See the article for several examples of suspected targets around the world. We understand both the outrage and the crack down. However, publicly arguing about the targets of spyware may have unintended consequences. Now everyone knows about mobile phone data exfiltration and how that information can be used to great effect.

As for the WhatsApp court case, it is proceeding at the sluggish speed of justice. In March 2024, a California federal judge ordered NSO Group to turn over its secret spyware code. What will be the verdict? When will it be handed down? And what about the firm’s senior managers?

Cynthia Murrell, July 12, 2024

OpenAI Says, Let Us Be Open: Intentionally or Unintentionally

July 12, 2024

dinosaur30a_thumb_thumb_thumb_thumb_thumbThis essay is the work of a dinobaby. Unlike some folks, no smart software improved my native ineptness.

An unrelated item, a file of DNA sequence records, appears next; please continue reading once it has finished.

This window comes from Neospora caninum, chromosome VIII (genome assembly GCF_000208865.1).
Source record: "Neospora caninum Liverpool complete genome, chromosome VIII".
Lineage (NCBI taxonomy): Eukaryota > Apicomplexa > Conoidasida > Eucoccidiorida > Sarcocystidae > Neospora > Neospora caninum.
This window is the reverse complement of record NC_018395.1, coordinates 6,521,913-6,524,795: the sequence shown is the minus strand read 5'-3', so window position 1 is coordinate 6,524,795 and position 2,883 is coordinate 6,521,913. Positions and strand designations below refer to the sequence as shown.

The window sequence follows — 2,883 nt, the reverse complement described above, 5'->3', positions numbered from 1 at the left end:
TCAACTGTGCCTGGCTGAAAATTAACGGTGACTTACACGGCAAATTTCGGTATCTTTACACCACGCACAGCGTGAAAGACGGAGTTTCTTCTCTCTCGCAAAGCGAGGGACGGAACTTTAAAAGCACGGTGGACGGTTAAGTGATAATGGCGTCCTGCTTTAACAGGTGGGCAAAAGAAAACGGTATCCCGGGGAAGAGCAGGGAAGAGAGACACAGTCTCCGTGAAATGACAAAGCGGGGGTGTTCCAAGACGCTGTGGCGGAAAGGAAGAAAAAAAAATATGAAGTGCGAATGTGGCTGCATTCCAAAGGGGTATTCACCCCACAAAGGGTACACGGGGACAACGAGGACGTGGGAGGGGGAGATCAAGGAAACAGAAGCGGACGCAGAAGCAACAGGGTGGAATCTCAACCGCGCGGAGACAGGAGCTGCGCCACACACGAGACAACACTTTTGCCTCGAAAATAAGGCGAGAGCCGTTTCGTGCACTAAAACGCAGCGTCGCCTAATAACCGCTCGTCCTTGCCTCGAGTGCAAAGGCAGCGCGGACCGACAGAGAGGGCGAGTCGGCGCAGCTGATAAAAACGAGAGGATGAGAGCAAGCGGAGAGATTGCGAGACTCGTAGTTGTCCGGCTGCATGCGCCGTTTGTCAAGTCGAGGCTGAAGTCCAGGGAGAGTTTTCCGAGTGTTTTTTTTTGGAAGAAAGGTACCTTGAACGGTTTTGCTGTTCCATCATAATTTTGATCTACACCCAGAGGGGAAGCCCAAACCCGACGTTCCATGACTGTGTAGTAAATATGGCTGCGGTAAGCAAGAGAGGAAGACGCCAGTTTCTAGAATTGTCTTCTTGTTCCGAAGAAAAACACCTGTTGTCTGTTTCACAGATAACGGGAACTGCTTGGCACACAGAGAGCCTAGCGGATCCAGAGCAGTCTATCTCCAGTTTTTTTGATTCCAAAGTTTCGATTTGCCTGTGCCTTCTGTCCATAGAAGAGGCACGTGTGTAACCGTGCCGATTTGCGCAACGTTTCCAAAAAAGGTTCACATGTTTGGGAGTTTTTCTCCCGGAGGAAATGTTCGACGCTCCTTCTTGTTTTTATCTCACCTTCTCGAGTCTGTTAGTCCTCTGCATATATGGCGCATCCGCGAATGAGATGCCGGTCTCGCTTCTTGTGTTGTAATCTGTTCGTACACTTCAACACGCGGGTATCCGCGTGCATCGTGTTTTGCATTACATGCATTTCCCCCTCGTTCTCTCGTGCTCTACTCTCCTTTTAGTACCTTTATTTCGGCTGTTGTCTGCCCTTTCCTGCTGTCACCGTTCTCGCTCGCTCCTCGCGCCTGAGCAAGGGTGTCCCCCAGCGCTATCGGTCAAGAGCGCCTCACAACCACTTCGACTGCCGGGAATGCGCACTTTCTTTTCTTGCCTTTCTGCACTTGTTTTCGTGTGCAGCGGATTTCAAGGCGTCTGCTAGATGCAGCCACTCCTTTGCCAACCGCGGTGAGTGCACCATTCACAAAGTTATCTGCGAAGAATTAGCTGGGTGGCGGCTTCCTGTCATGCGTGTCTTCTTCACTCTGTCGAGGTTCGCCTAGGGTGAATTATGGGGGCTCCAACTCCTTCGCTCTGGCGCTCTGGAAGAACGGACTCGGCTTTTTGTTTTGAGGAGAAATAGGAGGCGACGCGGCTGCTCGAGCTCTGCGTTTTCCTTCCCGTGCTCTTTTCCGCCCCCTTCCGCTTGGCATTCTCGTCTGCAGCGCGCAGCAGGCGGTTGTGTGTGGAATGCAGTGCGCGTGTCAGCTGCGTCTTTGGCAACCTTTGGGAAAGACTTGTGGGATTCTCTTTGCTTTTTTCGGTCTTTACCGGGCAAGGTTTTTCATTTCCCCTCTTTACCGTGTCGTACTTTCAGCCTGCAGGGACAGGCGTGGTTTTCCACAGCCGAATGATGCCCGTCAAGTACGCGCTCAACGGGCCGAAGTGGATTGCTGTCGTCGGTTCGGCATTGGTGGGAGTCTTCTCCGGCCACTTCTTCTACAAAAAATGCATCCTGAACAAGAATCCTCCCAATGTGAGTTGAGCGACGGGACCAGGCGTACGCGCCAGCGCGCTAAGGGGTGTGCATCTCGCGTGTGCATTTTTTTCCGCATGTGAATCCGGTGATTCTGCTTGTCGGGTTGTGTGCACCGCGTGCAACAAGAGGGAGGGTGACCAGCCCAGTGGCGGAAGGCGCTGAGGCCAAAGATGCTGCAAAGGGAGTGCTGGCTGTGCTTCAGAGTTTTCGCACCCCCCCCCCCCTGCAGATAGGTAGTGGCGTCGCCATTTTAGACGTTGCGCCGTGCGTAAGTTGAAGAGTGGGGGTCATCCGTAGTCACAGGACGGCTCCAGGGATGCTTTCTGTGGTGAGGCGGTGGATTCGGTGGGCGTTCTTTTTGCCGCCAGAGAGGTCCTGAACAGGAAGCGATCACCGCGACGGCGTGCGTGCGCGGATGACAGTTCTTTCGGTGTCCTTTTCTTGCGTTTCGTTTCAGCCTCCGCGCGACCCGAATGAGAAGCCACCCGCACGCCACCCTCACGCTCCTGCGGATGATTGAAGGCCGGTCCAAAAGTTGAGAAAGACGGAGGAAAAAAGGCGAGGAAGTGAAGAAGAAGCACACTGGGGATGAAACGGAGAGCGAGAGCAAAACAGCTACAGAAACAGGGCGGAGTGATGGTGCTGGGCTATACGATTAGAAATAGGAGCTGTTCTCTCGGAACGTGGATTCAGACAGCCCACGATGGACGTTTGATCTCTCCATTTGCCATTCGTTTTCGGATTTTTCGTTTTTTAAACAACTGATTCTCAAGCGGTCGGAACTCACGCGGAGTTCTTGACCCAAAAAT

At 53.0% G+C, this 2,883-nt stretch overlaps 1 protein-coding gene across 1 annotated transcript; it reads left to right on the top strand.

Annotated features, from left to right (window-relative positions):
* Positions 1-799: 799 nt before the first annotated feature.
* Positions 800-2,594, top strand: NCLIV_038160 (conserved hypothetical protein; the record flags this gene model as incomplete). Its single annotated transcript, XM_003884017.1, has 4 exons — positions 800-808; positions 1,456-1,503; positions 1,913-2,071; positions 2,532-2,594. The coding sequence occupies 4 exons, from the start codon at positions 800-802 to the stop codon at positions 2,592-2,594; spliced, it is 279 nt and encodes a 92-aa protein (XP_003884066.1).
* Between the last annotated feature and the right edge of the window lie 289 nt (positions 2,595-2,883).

I read a troubling but not too surprising write up titled “ChatGPT Just (Accidentally) Shared All of Its Secret Rules – Here’s What We Learned.” I have somewhat skeptical thoughts about how big time organizations implement, manage, maintain, and enhance their security. It is more fun and interesting to think about moving fast, breaking things, and dominating a market sector. In my years of dinobaby experience, I can report this about senior management thinking about cyber security:

  1. Hire a big name and let that person figure it out
  2. Ask the bean counter and hear something like this, “Security is expensive, and its monetary needs are unpredictable and usually quite large and just go up over time. Let me know what you want to do.”
  3. The head of information technology will say, “I need to license a different third party tool and get those cyber experts from [fill in your own preferred consulting firm’s name].”
  4. How much is the ransom compared to the costs of dealing with our “security issue”? Just do what costs less.